In the late 1990s, I was influenced in what I read by some of the older members of the battalion. The following books were considered required reading:

1 – Devil’s Guard by George Robert Elford. The story of a German SS officer who, with the rest of his Battalion, was seconded into the Foreign Legion at the completion of WWII, this book begins on the eastern front and continues into the First Indochina War. I remember it mostly because of the detail the author went into regarding the German operations. It was initially published as non-fiction but I understand that over time it was suggested this was a work of fiction. Either way, The Devils Guard is a riveting read and worth having on the bookshelf.

2 – As Far as My Feet Will Carry Me. Written by Bavarian novelist Josef Martin Bauer, this is the story of a German World War II prisoner of war Clemens Forell (Cornelius Rost changed his name to avoid detection by the KGB) and his escape from a Siberian Gulag in the Soviet Union back to Germany. Rich in its description of the landscapes, Bauer does a great job of making the reader anxious for Clemens the whole way through.

3 – Chickenhawk by Robert Mason. The story of Mason’s experiences as a ‘Huey’ UH-1 Iroquois helicopter pilot during the Vietnam War, this is full of detail required to operate the aircraft. The book chronicles Mason’s entire career from his enlistment to his experiences in Vietnam, and his experiences after returning from the war. I think a generation of us who read this book believed we could jump straight in and fly a helicopter. I wouldn’t like to test that theory though.

4 – Marine Sniper. With 93 confirmed enemy kills, Carlos Hathcock was the most lethal sniper to emerge from the Vietnam War. This book describes his career and outlines the art of sniping in its purest form. I particularly like the details of the difficulties faced by those conducting operations in the jungles of Vietnam, something I could relate to at the time because of the intensive training we had also undertaken in jungle operations.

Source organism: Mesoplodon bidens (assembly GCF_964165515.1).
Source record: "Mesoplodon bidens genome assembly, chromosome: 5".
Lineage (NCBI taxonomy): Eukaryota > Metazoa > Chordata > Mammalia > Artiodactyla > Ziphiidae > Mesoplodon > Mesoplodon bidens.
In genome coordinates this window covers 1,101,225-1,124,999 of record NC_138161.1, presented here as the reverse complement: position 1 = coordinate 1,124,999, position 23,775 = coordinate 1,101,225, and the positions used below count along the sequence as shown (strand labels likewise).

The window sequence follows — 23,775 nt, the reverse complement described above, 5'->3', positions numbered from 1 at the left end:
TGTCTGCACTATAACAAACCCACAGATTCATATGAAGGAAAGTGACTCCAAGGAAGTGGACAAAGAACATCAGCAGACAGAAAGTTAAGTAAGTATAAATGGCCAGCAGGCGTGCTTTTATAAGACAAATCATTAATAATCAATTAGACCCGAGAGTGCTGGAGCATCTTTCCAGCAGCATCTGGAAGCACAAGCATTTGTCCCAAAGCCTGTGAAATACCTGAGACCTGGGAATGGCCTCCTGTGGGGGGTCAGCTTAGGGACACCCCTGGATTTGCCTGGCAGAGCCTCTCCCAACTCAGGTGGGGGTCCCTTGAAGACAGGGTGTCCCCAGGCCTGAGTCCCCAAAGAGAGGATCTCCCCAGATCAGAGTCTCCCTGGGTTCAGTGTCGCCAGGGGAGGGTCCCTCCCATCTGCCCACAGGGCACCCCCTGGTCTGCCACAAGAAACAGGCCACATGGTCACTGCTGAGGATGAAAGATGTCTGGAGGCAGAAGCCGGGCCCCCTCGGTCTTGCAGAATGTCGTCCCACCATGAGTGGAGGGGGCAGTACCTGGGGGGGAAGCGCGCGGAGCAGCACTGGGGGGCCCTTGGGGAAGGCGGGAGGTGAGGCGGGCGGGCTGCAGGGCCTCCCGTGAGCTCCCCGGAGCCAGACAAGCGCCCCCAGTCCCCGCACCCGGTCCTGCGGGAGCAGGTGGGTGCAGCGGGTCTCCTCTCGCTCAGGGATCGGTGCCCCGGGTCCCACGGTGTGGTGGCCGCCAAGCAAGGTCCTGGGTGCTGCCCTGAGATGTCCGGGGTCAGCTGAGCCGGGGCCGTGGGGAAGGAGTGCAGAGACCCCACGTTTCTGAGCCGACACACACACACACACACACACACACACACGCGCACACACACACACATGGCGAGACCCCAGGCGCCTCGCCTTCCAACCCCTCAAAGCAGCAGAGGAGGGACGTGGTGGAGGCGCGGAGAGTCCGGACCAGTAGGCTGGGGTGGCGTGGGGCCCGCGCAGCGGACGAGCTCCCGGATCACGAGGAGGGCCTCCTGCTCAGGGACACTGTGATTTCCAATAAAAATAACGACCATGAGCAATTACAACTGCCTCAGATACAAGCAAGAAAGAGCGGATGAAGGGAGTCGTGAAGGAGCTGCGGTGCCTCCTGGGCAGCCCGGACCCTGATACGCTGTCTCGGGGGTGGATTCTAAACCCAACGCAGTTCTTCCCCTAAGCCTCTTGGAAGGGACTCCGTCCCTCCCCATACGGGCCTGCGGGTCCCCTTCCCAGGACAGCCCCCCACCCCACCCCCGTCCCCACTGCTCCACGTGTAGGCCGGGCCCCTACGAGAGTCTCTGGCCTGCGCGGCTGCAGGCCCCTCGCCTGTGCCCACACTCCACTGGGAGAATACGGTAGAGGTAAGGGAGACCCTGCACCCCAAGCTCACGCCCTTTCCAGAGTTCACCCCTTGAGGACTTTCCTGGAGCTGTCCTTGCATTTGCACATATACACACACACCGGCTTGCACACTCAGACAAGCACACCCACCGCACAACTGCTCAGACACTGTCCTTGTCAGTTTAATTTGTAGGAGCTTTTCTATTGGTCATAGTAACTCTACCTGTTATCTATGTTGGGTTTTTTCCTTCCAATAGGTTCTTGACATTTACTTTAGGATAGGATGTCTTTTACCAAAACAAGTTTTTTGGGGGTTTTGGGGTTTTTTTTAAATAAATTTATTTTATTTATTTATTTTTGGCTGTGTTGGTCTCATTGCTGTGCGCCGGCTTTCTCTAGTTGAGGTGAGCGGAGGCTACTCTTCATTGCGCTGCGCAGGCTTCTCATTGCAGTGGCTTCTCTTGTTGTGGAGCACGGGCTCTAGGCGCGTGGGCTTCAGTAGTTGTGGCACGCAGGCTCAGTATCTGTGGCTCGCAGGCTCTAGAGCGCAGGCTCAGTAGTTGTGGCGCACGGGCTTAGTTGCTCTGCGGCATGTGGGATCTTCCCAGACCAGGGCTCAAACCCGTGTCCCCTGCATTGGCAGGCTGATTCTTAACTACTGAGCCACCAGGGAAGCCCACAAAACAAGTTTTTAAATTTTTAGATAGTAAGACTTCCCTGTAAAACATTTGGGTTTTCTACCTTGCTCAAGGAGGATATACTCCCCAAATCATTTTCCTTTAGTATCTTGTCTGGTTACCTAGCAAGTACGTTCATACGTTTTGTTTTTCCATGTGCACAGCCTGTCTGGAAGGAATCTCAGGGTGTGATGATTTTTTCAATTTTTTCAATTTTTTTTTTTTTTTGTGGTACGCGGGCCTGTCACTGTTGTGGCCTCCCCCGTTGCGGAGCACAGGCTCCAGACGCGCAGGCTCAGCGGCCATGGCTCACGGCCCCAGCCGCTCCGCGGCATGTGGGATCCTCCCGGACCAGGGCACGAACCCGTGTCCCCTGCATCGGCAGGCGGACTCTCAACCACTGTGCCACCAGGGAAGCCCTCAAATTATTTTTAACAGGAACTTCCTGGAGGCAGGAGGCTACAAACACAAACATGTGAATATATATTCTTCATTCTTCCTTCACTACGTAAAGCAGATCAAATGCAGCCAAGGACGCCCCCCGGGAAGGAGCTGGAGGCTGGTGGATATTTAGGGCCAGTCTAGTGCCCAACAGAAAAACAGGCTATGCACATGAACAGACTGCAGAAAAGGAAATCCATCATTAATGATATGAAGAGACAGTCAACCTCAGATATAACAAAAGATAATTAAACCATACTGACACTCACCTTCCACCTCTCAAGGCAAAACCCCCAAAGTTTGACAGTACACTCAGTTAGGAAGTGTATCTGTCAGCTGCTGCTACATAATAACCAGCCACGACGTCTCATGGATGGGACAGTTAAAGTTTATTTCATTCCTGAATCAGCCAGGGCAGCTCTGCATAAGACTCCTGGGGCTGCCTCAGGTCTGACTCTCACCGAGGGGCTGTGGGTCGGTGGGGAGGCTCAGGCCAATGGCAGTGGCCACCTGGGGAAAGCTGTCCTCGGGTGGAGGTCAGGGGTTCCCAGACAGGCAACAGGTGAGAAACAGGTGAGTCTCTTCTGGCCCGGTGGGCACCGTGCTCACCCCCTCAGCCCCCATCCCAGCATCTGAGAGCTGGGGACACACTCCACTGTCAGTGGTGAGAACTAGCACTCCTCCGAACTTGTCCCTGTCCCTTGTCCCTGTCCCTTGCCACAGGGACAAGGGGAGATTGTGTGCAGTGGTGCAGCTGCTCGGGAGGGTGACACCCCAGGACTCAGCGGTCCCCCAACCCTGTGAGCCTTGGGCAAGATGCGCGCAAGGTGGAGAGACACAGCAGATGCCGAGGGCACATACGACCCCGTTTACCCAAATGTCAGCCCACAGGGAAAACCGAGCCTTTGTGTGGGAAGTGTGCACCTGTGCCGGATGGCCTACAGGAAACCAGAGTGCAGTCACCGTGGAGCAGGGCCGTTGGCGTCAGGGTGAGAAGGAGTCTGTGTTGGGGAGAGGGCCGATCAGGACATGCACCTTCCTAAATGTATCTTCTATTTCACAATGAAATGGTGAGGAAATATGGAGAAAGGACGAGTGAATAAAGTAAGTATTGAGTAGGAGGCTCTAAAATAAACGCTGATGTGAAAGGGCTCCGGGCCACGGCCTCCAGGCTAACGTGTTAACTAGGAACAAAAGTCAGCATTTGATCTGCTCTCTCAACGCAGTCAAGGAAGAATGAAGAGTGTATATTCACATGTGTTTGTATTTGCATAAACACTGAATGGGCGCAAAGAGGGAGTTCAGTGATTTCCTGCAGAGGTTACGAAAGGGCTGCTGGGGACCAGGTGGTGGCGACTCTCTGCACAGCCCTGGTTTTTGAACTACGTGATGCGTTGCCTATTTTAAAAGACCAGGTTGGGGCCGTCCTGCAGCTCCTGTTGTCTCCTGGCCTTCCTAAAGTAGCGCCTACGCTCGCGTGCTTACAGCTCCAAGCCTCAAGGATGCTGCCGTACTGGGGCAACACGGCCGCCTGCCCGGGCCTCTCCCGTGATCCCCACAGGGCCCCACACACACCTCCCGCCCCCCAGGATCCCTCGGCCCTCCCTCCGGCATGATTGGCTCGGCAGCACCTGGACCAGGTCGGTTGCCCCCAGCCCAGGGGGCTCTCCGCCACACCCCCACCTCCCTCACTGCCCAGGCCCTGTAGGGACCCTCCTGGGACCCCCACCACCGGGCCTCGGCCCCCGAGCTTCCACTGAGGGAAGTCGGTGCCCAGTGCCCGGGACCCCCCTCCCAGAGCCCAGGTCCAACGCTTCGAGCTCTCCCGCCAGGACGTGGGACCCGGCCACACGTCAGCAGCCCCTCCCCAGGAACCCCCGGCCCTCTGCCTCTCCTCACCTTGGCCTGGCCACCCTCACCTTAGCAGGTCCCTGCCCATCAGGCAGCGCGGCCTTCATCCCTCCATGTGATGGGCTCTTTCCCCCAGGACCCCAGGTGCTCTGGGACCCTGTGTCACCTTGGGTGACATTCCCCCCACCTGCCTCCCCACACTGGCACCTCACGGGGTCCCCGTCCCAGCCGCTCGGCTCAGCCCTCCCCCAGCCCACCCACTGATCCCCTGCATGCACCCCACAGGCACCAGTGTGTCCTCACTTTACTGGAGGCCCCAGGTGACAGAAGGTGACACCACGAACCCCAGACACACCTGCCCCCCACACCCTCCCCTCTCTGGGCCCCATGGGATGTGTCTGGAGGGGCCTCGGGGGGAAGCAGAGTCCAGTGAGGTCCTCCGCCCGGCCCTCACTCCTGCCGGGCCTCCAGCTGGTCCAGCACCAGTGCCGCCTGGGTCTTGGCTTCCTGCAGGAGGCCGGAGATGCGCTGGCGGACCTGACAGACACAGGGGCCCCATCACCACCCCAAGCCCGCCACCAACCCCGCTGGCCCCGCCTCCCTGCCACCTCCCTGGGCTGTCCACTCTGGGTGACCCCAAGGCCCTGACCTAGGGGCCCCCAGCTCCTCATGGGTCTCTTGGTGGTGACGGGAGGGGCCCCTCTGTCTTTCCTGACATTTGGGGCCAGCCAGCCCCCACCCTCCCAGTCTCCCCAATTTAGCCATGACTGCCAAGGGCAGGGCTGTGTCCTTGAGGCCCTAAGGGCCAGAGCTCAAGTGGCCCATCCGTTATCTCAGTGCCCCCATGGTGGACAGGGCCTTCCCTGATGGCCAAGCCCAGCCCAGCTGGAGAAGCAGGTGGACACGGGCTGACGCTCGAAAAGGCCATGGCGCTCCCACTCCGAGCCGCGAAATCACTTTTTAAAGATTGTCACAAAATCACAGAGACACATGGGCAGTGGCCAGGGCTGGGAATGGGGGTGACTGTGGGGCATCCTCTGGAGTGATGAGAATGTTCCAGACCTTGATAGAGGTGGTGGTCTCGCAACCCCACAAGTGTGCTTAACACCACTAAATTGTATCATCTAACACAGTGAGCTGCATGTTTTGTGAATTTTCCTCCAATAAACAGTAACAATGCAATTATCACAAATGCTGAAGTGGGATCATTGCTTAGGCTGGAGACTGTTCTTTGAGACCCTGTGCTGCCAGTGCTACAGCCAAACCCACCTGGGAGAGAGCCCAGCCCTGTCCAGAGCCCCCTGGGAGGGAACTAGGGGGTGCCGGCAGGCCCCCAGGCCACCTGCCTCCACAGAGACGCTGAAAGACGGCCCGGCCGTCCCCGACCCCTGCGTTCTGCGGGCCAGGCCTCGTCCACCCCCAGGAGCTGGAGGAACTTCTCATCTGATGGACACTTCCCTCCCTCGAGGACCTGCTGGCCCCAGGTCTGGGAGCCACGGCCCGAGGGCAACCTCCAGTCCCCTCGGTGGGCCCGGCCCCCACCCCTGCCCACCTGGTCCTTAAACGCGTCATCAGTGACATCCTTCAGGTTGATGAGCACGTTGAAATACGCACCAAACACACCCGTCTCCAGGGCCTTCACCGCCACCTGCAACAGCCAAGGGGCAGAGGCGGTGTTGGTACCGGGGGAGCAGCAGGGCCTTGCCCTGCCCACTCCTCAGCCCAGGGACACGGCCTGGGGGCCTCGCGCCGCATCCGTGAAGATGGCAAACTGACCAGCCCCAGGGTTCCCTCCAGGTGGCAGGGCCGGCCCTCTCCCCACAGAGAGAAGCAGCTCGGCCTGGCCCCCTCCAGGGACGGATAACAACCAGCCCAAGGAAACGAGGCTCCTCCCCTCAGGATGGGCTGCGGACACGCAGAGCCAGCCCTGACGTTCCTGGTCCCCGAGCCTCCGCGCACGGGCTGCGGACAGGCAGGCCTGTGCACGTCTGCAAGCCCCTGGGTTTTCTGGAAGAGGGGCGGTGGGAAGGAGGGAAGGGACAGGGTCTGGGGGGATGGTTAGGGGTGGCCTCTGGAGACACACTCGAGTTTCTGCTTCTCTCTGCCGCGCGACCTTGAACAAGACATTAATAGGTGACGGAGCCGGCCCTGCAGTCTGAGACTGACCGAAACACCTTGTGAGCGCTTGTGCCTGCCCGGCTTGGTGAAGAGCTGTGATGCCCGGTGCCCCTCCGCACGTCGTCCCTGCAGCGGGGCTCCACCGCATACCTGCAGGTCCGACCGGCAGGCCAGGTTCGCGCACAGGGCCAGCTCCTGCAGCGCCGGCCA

5 – Bravo two Zero by Steven Mitchell (writing under the pseudonym Andy McNab). This was the must have book of the 1990s. It was the first time a member of the British SAS had broke ranks completely to tell his story and give an account of what it was really  like for the men on the ground. The book inspired a generation of soldiers in the UK and Australia to attempt Special Forces selection.

6 – The Feather Men by Sir Ranulph Fiennes. Based on the story of four British soldiers targeted by a hit squad known as ‘The Clinic’ on the orders of a Sheik whose own sons were killed in Oman by British forces, this book created real controversy in the UK when it was released. Sir Ranulph added much fuel to the speculation at the time about whether or not it was a disguised factual account by branding it fictional and contesting that elements were true, a great marketing plan. He also wrote Where Soldiers Fear to Tread, a brilliant book full of romantic images of the Middle East and well worth a read.

The books on this list are rich in characterisation and landscape description, skills I take great pride in developing as a writer. The books I read as a young adult demonstrated to me that fiction can be written within an historical context. It’s a complex balancing act to not let one aspect overshadow the other, but if you get it right then the story really sings.”

 

 

Bram has a new book out – see how his personal experiences and reading have influenced his written work.

 

the-fighting-season

Introducing Matt Rix… Australian commando. An explosive thriller from the heart of Afghanistan.

The Fighting Season is military fiction of the first order: as tough as nails and packed with the insider knowledge of someone who has done it for real.’ – Matthew Reilly

‘Action packed, gritty and authentic to the core.’ – Merrick Watts

An explosive thriller from the heart of Afghanistan

Outside the wire, Uruzghan Province, Afghanistan, 2010…

In the badlands of central Afghanistan an Australian Special Forces platoon is fatally hit by a roadside bomb.

A shadowy Taliban commander, codenamed ‘Rapier’, is identified as responsible for the deadly attack. Matt Rix, the ultra tough commando who led the ambushed platoon, swears vengeance. Rix is one of Special Forces’ most lethal operators. He’ll neutralise Rapier – whatever it takes.

But in Afghanistan’s brutal war, not all things are as they seem.